Wednesday, August 27, 2008

Design Guy, Episode 31, Figure-Ground

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Design Guy here, welcome to the show. This is the program that explores timeless principles of design and explains them simply.

We're talking about Unity, which we've described as the compositional goal of taking many elements and fashioning them into a cohesive whole. In other words, we don't want our audience to be distracted by the parts and pieces of a thing, we want them to see the big picture, and want them to see it in way where everything ties together, everythings feels integral, everything hangs together as one piece, and creates one effect. And as we pointed out, this is essentially the definition of design, itself.

So, in keeping with this idea, we're taking a short tour through Gestalt theory, which is about perception as a dynamic process. It's about making meaning out of what we see, and how our minds want to make meaninful patterns out of chaos. And we do this by perceptually organizing what we're looking at. As we look around, as we survey our environment, we begin to infer a sense of structure and relationship among the things we see. And we do this so we can quickly come to terms with it all, to make sense of it all. And in a survival sense, it makes sense that our minds want to know what we're up against, so we can react appropriately.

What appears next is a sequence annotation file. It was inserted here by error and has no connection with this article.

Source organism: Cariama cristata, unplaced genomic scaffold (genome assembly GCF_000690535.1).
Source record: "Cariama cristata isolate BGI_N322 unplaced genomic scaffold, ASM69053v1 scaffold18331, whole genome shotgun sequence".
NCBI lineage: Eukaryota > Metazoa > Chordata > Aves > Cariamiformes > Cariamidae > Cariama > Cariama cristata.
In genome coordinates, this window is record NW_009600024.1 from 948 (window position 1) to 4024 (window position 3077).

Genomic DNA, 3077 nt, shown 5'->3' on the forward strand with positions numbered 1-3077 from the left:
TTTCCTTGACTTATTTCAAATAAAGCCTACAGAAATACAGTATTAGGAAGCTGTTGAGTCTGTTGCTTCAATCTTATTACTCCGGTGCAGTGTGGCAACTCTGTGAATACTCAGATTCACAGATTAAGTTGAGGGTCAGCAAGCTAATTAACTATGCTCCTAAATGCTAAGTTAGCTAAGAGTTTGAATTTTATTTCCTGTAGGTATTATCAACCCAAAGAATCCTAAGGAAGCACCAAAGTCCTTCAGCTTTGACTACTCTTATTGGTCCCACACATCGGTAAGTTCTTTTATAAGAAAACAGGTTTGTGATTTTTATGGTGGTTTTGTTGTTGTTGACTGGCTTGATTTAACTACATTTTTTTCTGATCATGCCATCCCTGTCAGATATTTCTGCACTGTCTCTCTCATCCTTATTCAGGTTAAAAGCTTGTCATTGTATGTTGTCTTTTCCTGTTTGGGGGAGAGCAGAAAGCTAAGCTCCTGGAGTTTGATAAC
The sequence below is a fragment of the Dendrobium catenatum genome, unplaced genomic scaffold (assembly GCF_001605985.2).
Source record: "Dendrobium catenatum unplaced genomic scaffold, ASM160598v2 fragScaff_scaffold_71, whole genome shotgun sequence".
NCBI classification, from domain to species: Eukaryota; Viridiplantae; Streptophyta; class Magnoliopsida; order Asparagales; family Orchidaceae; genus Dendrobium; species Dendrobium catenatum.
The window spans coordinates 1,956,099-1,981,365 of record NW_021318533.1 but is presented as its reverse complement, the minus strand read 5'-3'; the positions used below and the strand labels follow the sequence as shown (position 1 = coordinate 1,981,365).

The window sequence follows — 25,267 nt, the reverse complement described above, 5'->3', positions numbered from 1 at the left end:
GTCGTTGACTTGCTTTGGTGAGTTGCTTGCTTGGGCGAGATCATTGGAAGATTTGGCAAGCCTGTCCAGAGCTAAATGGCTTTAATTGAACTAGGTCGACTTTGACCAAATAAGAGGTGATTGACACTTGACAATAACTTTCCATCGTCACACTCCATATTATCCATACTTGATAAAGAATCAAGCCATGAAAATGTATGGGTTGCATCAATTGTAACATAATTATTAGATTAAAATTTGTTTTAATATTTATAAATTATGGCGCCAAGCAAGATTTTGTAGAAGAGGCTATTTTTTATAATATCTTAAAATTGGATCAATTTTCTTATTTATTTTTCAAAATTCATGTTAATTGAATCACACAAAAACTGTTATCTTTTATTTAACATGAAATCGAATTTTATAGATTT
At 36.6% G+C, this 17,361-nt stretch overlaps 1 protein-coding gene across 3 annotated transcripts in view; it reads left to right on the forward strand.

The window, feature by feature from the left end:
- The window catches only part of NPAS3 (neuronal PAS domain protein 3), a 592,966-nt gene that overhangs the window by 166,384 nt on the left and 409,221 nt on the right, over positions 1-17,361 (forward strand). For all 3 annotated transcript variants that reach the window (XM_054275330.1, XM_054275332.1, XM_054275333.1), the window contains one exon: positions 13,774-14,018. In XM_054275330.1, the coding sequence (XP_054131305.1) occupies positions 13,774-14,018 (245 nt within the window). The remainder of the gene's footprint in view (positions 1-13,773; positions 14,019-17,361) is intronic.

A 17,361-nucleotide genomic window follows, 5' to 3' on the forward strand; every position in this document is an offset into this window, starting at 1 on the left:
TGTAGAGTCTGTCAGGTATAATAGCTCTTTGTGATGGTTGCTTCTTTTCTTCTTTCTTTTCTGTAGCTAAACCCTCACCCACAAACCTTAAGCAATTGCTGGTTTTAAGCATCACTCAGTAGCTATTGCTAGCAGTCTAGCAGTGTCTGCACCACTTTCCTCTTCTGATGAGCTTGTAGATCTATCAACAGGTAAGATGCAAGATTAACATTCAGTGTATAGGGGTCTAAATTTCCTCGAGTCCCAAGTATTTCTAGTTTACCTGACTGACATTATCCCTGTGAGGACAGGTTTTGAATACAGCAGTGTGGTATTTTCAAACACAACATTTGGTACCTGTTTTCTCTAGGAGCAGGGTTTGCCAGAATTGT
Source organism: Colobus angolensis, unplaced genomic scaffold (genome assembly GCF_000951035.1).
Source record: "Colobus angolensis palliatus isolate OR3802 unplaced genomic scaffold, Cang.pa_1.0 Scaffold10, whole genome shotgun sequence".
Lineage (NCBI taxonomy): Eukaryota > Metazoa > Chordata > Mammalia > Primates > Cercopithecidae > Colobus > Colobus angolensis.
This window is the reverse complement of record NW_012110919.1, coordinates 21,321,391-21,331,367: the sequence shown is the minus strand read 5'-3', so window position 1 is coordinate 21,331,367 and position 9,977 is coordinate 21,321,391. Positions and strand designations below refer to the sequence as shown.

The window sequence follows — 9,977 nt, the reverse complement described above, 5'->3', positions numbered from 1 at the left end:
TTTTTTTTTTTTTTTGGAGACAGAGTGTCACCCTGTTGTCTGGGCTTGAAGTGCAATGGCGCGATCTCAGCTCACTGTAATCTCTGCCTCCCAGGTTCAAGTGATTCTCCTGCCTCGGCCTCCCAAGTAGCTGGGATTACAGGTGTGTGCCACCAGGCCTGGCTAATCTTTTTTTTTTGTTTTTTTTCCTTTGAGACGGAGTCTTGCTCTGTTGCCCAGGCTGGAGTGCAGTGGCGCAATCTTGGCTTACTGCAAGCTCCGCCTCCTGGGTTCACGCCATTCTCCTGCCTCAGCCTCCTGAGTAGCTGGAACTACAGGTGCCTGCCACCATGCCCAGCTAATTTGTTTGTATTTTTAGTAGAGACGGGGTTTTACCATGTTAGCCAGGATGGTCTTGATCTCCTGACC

In visual design, we learn how to apply these principles of perception so we can aid that process. Generally speaking, we want to make things as intuitive and as instant as we can. Because the goal is communicate, to transmit meaning rapidly, and make sure people get the message.

So, I'd like to give a quick rundown of these Gestalt rules, or tools, starting with what's called figure / ground. Figure/Ground is a way of understanding the visual field before us. If we see a man, for example, standing in the street, we see the man as the figure, and everything else as ground. And depending on how clear that distinction is to us, we'll have a stronger or weaker sense of which is which. The distinction between figure and ground is usually achieved by contrast. The darkness or lightness of a figure, for example, will clarify it as the figure. Or maybe the background is blurry, whereas the figure is in focus. Or maybe the distinction has something to do with the composition, since the placement of the figure can influence our perception of it. As designers, we want to get skillful at controlling the balance of figure and ground, and sometimes even making it purposely uncertain, in order to achieve a certain effect.